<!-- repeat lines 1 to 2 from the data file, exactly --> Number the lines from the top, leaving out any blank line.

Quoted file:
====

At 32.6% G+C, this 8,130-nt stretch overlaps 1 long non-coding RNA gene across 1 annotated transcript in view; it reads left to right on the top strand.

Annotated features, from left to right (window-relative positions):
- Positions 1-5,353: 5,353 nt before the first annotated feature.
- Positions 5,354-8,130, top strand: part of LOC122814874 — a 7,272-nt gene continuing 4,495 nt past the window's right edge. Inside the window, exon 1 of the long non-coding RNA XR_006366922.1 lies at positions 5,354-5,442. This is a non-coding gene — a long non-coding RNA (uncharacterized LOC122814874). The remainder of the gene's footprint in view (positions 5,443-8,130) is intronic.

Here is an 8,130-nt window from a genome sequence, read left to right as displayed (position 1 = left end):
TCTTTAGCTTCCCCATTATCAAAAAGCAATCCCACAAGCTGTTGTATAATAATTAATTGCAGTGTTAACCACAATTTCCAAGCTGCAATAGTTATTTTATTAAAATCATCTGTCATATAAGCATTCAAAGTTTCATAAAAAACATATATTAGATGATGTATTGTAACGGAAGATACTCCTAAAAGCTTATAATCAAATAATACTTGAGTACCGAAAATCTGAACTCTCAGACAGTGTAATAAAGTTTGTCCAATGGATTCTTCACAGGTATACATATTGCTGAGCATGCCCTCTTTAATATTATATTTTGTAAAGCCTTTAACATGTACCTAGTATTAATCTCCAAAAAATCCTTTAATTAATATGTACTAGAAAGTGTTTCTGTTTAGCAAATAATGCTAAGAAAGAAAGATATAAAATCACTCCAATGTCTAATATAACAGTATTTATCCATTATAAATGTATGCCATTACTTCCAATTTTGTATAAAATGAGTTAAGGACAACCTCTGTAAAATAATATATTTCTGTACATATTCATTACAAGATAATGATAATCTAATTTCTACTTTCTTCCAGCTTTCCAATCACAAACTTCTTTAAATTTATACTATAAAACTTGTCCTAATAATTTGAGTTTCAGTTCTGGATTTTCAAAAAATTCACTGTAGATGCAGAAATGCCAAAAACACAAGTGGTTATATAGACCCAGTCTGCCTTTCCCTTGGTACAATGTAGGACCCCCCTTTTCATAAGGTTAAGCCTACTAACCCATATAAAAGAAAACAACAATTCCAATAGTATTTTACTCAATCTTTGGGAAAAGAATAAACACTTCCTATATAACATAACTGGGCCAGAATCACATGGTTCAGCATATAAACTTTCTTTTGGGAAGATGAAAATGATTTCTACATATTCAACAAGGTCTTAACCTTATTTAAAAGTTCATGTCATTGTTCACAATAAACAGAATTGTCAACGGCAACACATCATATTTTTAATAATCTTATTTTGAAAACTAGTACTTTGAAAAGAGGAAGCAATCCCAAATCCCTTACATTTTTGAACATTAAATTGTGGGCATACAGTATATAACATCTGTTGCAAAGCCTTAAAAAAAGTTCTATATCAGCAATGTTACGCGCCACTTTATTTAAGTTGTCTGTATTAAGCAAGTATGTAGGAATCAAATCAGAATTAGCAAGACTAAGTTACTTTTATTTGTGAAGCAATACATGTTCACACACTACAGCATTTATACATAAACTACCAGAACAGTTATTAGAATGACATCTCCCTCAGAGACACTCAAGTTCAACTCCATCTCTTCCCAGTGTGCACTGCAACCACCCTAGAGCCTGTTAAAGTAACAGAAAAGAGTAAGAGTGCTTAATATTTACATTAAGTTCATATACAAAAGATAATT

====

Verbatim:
At 32.6% G+C, this 8,130-nt stretch overlaps 1 long non-coding RNA gene across 1 annotated transcript in view; it reads left to right on the top strand.

Annotated features, from left to right (window-relative positions):